Credit cards start cutting limits for people facing tough times
Major U.S. credit card issuers are starting to lower customer spending limits as the coronavirus pandemic leaves millions of Americans jobless and struggling to keep up on loans.
Discover Financial Services just became the largest lender yet to acknowledge it’s begun reining in lines of credit. In a regulatory filing late Wednesday, the firm said it’s also easing off efforts to sign up new customers and that it expects to take a hit from programs letting existing borrowers skip payments or delay the accrual of interest.
“As the number of loans enrolled in these programs increases, our financial results will be adversely impacted in the short term due to forgone interest,” Discover said.
The announcement came a day after Synchrony Financial, the company behind cards for J.C. Penney, Gap and American Eagle Outfitters, said it will try to stem losses by closely managing customers’ accounts. In a conference call with analysts Tuesday, Chief Financial Officer Brian Wenzel said the firm is using its own vast trove of data, as well as information from credit bureaus, to “dynamically reevaluate a customer’s creditworthiness.” That means some may be allowed to spend more, but others less.
The defensive moves are a pivot for both companies, which more often give updates on marketing campaigns and their progress in building up interest-bearing balances. Lowering credit limits during a period of economic uncertainty can inflict lasting damage to client relationships.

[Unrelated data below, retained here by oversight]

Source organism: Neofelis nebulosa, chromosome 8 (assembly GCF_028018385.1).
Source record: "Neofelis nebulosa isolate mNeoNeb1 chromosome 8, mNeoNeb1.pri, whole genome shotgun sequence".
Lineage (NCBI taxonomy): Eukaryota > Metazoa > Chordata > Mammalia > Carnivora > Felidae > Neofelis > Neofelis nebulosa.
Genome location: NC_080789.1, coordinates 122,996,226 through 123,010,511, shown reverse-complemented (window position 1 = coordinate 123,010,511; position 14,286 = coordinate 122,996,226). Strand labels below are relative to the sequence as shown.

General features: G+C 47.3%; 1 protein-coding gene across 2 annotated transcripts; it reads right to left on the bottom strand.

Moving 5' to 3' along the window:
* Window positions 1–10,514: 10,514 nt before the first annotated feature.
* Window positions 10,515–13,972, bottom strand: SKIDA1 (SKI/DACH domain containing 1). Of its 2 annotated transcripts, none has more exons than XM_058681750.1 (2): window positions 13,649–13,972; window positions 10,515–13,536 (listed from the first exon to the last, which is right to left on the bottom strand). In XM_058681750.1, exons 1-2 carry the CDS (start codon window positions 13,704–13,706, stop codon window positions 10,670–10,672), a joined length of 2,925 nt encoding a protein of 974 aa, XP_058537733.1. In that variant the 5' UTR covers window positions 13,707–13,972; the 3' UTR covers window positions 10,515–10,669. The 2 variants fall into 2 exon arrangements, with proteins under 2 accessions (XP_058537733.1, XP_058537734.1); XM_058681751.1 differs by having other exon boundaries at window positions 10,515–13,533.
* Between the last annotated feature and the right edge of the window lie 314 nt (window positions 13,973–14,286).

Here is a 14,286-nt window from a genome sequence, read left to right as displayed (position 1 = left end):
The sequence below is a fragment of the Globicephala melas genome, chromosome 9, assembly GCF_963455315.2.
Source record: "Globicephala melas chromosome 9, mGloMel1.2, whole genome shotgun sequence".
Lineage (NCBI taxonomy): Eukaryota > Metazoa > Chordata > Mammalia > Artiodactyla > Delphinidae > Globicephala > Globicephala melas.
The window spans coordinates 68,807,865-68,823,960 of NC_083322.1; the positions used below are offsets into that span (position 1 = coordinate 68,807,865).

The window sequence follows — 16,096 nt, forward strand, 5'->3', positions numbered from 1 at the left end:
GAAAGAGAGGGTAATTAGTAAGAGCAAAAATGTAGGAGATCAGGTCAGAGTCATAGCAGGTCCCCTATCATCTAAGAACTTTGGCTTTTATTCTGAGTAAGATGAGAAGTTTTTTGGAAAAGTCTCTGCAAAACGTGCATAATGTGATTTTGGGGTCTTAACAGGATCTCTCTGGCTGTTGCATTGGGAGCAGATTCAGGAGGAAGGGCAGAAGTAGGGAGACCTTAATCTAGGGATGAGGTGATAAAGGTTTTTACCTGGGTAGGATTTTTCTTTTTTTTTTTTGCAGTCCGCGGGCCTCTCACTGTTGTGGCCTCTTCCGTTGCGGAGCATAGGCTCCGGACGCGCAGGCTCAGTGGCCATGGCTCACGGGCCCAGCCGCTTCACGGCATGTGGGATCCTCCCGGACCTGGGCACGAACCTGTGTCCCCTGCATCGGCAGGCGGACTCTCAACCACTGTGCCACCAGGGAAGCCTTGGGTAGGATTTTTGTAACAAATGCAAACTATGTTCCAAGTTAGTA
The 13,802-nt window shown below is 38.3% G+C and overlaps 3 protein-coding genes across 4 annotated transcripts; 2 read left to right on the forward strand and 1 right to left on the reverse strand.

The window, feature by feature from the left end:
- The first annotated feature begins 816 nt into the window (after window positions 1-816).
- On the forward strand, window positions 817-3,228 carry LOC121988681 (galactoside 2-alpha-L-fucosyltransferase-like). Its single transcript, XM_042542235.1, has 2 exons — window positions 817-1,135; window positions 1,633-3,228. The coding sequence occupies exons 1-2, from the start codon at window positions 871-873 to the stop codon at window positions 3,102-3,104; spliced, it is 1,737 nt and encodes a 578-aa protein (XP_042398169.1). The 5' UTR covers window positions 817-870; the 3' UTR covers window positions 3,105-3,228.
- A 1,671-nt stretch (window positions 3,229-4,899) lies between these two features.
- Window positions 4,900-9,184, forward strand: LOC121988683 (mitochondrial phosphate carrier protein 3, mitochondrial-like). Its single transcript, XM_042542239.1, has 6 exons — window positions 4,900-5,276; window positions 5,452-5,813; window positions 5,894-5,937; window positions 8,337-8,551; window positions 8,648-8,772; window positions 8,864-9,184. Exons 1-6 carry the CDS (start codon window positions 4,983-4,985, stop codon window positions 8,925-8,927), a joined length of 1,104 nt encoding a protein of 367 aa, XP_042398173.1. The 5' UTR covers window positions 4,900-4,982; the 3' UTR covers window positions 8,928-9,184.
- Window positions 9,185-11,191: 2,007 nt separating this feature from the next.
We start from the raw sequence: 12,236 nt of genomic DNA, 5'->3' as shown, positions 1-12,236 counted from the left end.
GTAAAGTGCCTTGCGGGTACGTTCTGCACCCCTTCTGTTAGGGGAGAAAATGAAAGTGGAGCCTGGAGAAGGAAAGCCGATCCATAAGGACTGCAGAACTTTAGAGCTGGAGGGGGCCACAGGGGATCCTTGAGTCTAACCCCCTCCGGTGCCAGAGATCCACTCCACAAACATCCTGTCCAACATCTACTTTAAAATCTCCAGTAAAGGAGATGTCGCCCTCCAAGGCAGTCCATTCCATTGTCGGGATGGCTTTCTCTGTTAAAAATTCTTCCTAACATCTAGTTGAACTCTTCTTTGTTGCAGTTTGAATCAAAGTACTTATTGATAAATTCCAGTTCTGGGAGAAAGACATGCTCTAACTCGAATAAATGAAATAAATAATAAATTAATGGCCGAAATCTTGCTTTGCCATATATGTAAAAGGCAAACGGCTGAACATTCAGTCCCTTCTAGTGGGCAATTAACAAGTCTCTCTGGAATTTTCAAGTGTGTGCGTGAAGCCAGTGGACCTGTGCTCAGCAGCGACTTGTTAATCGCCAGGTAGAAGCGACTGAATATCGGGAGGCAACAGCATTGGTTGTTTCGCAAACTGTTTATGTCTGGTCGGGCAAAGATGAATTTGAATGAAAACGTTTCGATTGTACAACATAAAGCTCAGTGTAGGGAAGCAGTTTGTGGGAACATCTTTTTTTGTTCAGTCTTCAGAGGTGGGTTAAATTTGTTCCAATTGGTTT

In the 2008 financial crisis, banks battered by losses on mortgages ended up frustrating legions of customers by slashing spending limits, sometimes even for creditworthy borrowers. Many cardholders complained that the drop in available credit also lowered their credit scores.
This time, banks are heading into the crisis with stronger balance sheets, and they quickly reacted to the downturn by rolling out payment-deferral programs, hoping that consumers can catch up once the pandemic subsides.
Discover has enrolled almost a half-million accounts — representing $3.6 billion in balances — into its “skip-a-payment” programs. But on Wednesday, it said the impact of COVID-19 on the lending environment might linger long after the outbreak subsides.
“Due to the nature and novelty of the crisis, our credit and economic models may not be able to adequately predict or forecast credit losses,” the company warned. “The pace of recovery is uncertain and unpredictable.”